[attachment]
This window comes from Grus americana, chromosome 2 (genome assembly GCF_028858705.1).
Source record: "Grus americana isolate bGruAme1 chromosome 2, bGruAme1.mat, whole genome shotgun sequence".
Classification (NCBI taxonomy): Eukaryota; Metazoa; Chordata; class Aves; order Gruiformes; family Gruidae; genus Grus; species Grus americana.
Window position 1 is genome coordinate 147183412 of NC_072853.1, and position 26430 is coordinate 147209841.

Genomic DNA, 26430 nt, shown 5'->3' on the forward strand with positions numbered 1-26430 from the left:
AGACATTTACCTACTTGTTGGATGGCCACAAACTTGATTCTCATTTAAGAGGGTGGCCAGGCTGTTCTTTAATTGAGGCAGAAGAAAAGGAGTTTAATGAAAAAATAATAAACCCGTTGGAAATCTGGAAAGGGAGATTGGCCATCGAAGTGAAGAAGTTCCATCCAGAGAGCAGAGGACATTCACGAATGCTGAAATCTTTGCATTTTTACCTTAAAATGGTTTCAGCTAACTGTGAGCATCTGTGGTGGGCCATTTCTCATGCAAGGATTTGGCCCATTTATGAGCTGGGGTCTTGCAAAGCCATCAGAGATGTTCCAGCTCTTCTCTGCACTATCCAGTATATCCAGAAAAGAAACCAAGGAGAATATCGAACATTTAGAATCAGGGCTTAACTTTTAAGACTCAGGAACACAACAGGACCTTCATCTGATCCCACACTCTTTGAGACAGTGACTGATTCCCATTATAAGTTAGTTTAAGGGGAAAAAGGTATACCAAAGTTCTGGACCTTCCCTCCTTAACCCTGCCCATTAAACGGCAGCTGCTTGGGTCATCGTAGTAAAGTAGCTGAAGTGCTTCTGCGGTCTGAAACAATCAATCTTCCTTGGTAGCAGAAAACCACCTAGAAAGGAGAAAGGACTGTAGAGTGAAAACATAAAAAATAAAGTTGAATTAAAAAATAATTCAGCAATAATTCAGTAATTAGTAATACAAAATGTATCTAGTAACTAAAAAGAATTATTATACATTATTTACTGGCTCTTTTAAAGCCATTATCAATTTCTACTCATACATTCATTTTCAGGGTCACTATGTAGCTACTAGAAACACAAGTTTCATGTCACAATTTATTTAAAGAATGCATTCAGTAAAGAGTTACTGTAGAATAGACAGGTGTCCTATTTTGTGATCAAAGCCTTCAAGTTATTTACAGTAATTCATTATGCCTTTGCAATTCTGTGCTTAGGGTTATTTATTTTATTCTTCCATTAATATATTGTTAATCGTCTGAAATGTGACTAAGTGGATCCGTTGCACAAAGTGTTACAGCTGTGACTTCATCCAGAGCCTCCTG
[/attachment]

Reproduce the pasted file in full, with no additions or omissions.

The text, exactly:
This window comes from Grus americana, chromosome 2 (genome assembly GCF_028858705.1).
Source record: "Grus americana isolate bGruAme1 chromosome 2, bGruAme1.mat, whole genome shotgun sequence".
Classification (NCBI taxonomy): Eukaryota; Metazoa; Chordata; class Aves; order Gruiformes; family Gruidae; genus Grus; species Grus americana.
Window position 1 is genome coordinate 147183412 of NC_072853.1, and position 26430 is coordinate 147209841.

Genomic DNA, 26430 nt, shown 5'->3' on the forward strand with positions numbered 1-26430 from the left:
AGACATTTACCTACTTGTTGGATGGCCACAAACTTGATTCTCATTTAAGAGGGTGGCCAGGCTGTTCTTTAATTGAGGCAGAAGAAAAGGAGTTTAATGAAAAAATAATAAACCCGTTGGAAATCTGGAAAGGGAGATTGGCCATCGAAGTGAAGAAGTTCCATCCAGAGAGCAGAGGACATTCACGAATGCTGAAATCTTTGCATTTTTACCTTAAAATGGTTTCAGCTAACTGTGAGCATCTGTGGTGGGCCATTTCTCATGCAAGGATTTGGCCCATTTATGAGCTGGGGTCTTGCAAAGCCATCAGAGATGTTCCAGCTCTTCTCTGCACTATCCAGTATATCCAGAAAAGAAACCAAGGAGAATATCGAACATTTAGAATCAGGGCTTAACTTTTAAGACTCAGGAACACAACAGGACCTTCATCTGATCCCACACTCTTTGAGACAGTGACTGATTCCCATTATAAGTTAGTTTAAGGGGAAAAAGGTATACCAAAGTTCTGGACCTTCCCTCCTTAACCCTGCCCATTAAACGGCAGCTGCTTGGGTCATCGTAGTAAAGTAGCTGAAGTGCTTCTGCGGTCTGAAACAATCAATCTTCCTTGGTAGCAGAAAACCACCTAGAAAGGAGAAAGGACTGTAGAGTGAAAACATAAAAAATAAAGTTGAATTAAAAAATAATTCAGCAATAATTCAGTAATTAGTAATACAAAATGTATCTAGTAACTAAAAAGAATTATTATACATTATTTACTGGCTCTTTTAAAGCCATTATCAATTTCTACTCATACATTCATTTTCAGGGTCACTATGTAGCTACTAGAAACACAAGTTTCATGTCACAATTTATTTAAAGAATGCATTCAGTAAAGAGTTACTGTAGAATAGACAGGTGTCCTATTTTGTGATCAAAGCCTTCAAGTTATTTACAGTAATTCATTATGCCTTTGCAATTCTGTGCTTAGGGTTATTTATTTTATTCTTCCATTAATATATTGTTAATCGTCTGAAATGTGACTAAGTGGATCCGTTGCACAAAGTGTTACAGCTGTGACTTCATCCAGAGCCTCCTG